Chick-fil-A is closed on Sundays. The founder, Truett Cathy, recalled working in restaurants that were open 24/7. He understood the importance of time off. So, he set aside one day of the week for himself and his employees “to rest and worship if they choose.” Assuming the workers are paid enough to afford a day off without going to work somewhere else on Sundays, I approve of this policy,
Why not engage in some creative thinking about how you might personally add some Sabbath practices to your life:
- What if you set aside a certain time each day to take a walk, take a nap, stop working, read your Bible, or pray?
- What if you commit yourself to attend worship every week (some who say they attend worship only show up about 20 percent of the time)? Not that coming to church is the highest standard of Sabbath-keeping. But even for the remainder of a Sunday—how about relaxing with family or friends?
- And what if, once a year, you were to go on a retreat? Or a mission trip that includes daily spiritual devotions?
Any of these suggested actions can benefit you spiritually, emotionally, and physically.
Earlier, I called the fourth commandment a hinge. Its earthly benefits are a gift given by a gracious God. Its other dimension is our connection to God.
One of the two creation stories in Genesis tells us that God created for six days and rested on the seventh. To put it quite simply, rest reminds us of the privilege of being made in God’s image.
In chapter 31 of Exodus, the Lord doubles down on the Sabbath commandment because it’s by keeping the Sabbath that generation after generation will keep alive the knowledge of God. The Sabbath, says the Lord, is holy.
Holy. Holy-holy-holy! But what’s holy mean? In Exodus 3, verse 5, when Moses stands spellbound, the Lord’s voice comes from the burning bush that never burns out: “Take off your sandals. You’re standing on holy ground.” Holy ground. In the psychedelic days, we would say, “Far out! What a trip!” For truly, this story portrays a mind-blowing encounter. But why? Why does God initiate this holy moment with Moses? Not for entertainment, but to give Moses his vocation. God calls Moses to be the prophet who will lead the people away from affliction. God wants Moses to get the people out of Egypt and to lead them toward a land of milk and honey.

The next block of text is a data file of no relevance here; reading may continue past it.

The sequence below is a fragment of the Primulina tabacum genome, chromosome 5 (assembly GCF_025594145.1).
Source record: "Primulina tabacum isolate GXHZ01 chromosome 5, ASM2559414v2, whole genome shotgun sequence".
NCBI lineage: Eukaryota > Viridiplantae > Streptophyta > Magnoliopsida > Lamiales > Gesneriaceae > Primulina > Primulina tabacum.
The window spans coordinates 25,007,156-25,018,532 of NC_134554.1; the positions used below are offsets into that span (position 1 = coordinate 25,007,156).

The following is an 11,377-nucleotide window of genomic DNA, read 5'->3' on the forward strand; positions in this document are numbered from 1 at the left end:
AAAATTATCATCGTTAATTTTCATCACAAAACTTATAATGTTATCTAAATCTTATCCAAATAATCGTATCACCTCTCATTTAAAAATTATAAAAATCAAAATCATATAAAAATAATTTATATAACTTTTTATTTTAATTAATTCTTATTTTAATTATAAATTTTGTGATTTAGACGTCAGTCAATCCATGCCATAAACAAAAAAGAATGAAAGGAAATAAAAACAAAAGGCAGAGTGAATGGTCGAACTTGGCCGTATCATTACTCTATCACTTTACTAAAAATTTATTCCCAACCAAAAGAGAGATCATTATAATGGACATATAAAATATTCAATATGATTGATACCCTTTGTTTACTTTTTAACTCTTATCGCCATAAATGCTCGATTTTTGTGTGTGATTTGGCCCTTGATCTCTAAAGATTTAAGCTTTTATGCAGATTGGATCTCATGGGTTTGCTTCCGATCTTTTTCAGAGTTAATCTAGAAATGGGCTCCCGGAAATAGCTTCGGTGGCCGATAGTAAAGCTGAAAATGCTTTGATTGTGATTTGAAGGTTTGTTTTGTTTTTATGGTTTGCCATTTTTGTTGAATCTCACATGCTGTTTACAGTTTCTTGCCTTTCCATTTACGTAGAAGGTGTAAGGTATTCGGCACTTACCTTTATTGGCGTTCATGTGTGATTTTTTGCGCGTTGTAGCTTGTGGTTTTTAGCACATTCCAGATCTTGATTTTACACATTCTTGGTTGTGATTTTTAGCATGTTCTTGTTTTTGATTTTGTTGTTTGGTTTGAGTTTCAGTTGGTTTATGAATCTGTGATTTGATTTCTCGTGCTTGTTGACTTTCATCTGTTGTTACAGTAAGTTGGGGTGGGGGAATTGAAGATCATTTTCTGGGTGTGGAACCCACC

Orthodox Jews observe the Sabbath with detailed restrictions: no baking, no sewing, no washing clothes, no writing, no erasing, no cutting, no gluing, no stapling, no building, no lighting of a fire, not even candles, and no putting out a fire, even if a house may burn down.
But Christians recall the conflicts Jesus had with the Pharisees about picking grain on the Sabbath, healing a man with a withered hand on the Sabbath, telling a lame man to pick up his bed and carry it on the Sabbath, and healing the blind man on the Sabbath. Such stories illustrate Jesus’s words, The Sabbath was made for humankind, and not humankind for the Sabbath. (Mark 2:27) We understand the Sabbath not as a drudgery of restrictions, but as God’s gift of quality time.
No matter how you interpret this commandment—from strictly refraining from any type of work for one whole day a week, to showing up for worship every Sunday, to weaving periods of rest into your rhythm of work, ask yourself whether your Sabbaths are serving the holy purpose of keeping alive the knowledge of God in your life and in the lives of those around you. What’s the use of taking a day off, a vacation, or a leave of absence if it leaves you as frazzled as you were at work? Remember to observe the Sabbath in a way that brings you into closer communion with the Holy One. Let it be an opportunity to enjoy a refreshing closeness to the Creator and to delight in God’s creation.